Talk:2018 Group Project 5
|Projects 2018: 1 Adrenal Medulla | 3 Melanocytes | 4 Cardiac | 5 Dorsal Root Ganglion|
- 1 About this Discussion Page
- 2 Peer Reviews (Lab 10)
- 3 Introduction
- 4 History
- 5 Embryonic Origins
- 6 Developmental Process
- 7 Adult Function
- 8 Tissue / Organ structure
- 9 Molecular Mechanisms / Factors / Genes
- 10 Abnormalities / Abnormal development
- 11 Animal Models
- 12 Current research (Labs)
- 13 Glossary
- 14 Reference
About this Discussion Page
The project discussion page is where your group members can post discussion on the project topic. This will be demonstrated in the practical tutorial in week 3.
Please follow these 3 simple rules:
- Never identify yourself or any other students by name, use only your student number.
- Only edit your own student page or your own group project page.
- Only add content that is both correctly cited and you have permission to reuse.
|Group Assessment Criteria|
| Science Student Projects
|More Information on Assessment Criteria | Science Student Projects|
Z5229399 (talk) 11:33, 14 August 2018 (AEST) Z5229597 (talk) 11:34, 14 August 2018 (AEST) Z5229431 (talk) 11:35, 14 August 2018 (AEST) Z5229549 (talk) 11:36, 14 August 2018 (AEST) Z5229438 (talk) 11:36, 21 August 2018 (AEST)
Peer Reviews (Lab 10)
Z5091101 (talk) 20:14, 3 October 2018 (AEST)z5091101Z5091101 (talk) 20:14, 3 October 2018 (AEST) There has been an extensive use of references which is great especially since this topic seems to be really complex. Maybe a few more images for the beginning part of the article will make it look more user-friendly. Definitely have a look over for any grammar/spelling issues.
Z5164785Embryonic origins has been well-written. Proof-read for typing errors. Neural crest migration section shows good research and use of terminology. Neuronal and glial development has nice concise information though it might be wise to add some more content. Also if the heading will be Glial dev, then neuron dev should be changed to Neuronal dev- for consistency. Adult function of ? However, this section is well-written! Concise and relevant- great work guys! Tissue Structure is starting to look good however needs more content. Really good student drawn image!! Though it might be good to be the image higher up on the page.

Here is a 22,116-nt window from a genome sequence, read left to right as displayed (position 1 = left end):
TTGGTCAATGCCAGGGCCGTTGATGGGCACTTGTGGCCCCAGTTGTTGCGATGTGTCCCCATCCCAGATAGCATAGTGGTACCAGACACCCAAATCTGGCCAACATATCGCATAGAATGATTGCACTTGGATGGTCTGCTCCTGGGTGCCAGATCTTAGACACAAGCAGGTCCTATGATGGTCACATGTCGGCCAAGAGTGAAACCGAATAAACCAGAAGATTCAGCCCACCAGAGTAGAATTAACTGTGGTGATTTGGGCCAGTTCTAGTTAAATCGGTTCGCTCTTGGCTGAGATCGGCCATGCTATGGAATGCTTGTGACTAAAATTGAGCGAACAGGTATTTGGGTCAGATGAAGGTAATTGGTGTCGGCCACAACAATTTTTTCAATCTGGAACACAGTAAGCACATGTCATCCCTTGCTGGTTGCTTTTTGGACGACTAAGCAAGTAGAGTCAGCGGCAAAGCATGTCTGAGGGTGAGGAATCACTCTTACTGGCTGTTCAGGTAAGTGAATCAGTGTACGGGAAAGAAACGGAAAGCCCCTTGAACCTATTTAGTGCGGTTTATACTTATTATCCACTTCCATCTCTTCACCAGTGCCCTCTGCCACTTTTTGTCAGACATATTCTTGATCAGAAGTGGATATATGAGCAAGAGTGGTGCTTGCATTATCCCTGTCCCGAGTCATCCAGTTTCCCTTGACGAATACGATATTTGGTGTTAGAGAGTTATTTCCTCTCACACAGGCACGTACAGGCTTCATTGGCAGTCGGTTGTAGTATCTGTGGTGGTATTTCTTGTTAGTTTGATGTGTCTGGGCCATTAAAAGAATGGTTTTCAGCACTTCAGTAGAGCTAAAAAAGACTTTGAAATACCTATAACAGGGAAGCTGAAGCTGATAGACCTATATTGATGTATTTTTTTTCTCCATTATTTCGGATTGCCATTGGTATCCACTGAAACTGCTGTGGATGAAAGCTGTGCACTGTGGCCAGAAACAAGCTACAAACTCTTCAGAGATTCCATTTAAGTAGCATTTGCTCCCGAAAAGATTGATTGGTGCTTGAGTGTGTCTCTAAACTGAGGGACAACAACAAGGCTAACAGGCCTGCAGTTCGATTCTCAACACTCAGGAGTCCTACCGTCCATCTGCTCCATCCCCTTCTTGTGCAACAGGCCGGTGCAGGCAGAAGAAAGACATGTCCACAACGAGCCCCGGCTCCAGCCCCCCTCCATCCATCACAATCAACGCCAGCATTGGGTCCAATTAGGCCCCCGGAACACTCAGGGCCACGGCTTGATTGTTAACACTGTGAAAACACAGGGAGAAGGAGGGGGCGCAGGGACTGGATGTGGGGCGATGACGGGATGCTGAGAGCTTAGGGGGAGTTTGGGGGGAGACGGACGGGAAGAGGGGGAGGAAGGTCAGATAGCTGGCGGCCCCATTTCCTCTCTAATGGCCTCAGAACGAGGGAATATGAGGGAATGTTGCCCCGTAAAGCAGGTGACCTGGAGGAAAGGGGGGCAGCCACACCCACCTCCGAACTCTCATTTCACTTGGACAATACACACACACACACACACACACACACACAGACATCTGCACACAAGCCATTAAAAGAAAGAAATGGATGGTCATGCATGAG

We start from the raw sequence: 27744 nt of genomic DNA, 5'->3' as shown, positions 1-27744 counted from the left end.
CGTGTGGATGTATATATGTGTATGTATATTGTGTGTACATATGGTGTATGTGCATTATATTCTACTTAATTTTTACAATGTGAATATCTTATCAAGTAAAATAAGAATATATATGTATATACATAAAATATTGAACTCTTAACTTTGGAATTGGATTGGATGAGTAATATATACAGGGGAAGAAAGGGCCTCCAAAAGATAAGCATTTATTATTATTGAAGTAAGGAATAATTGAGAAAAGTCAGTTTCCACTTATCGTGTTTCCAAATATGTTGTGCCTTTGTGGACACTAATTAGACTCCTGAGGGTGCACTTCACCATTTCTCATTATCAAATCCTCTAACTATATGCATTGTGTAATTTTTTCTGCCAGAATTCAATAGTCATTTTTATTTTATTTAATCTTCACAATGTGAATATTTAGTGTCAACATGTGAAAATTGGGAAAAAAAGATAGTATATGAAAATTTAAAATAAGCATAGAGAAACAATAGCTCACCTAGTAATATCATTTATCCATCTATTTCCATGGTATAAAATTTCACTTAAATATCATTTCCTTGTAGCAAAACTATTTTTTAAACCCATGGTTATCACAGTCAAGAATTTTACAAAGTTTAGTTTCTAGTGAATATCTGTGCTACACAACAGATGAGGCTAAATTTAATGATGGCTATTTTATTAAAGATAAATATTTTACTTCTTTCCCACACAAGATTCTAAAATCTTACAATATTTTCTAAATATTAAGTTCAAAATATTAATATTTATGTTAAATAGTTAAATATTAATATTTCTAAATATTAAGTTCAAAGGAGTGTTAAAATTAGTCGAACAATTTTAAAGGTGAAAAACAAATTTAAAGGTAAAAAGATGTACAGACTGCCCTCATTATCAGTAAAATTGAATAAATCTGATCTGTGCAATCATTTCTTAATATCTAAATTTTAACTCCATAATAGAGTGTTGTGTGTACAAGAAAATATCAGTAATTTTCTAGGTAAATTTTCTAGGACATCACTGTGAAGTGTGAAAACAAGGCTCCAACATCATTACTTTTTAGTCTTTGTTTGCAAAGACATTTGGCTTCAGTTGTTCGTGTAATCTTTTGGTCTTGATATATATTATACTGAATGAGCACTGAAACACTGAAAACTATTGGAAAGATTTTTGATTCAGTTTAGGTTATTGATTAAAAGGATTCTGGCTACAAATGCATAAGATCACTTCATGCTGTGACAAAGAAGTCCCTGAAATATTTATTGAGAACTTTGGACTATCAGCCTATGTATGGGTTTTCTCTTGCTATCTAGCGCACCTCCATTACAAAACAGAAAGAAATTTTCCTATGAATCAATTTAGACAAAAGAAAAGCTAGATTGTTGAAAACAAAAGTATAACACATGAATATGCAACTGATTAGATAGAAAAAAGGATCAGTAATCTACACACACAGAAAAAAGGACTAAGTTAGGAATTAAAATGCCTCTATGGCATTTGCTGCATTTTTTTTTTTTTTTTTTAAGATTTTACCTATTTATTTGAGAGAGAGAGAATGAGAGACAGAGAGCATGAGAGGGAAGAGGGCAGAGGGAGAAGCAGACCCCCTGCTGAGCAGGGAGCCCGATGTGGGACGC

Molecular mechanisms/factors/genes has overall been well written. Perhaps a brief statement about what transcription factors are? Interesting image in abnormalities. I would personally appreciate an explanation of what I am seeing in the image. More discussion of a wider variety of abnormalities might be beneficial. Excellent coverage of animals models so far!! May be one more? Also, great use of images! Current research seems to be coming along well! Some formatting edits so that the video appears on the page would be good!
Overall, great work guys! Keep it up and move along with the project consistently!
History - empty, try and look for history of spinal nerve embryological discoveries as a potential starting point!
Embryonic Origins - good information, nice to read, but try and clean up the syntax just a little bit.
Developmental Process - Very clean and finished section with a thorough understanding of chemical mediators, overarching anatomy and embryological concepts.
Axonal Targeting - Try cleaning up the second sentence on Receptor Tyrosine Kinases, very good section otherwise.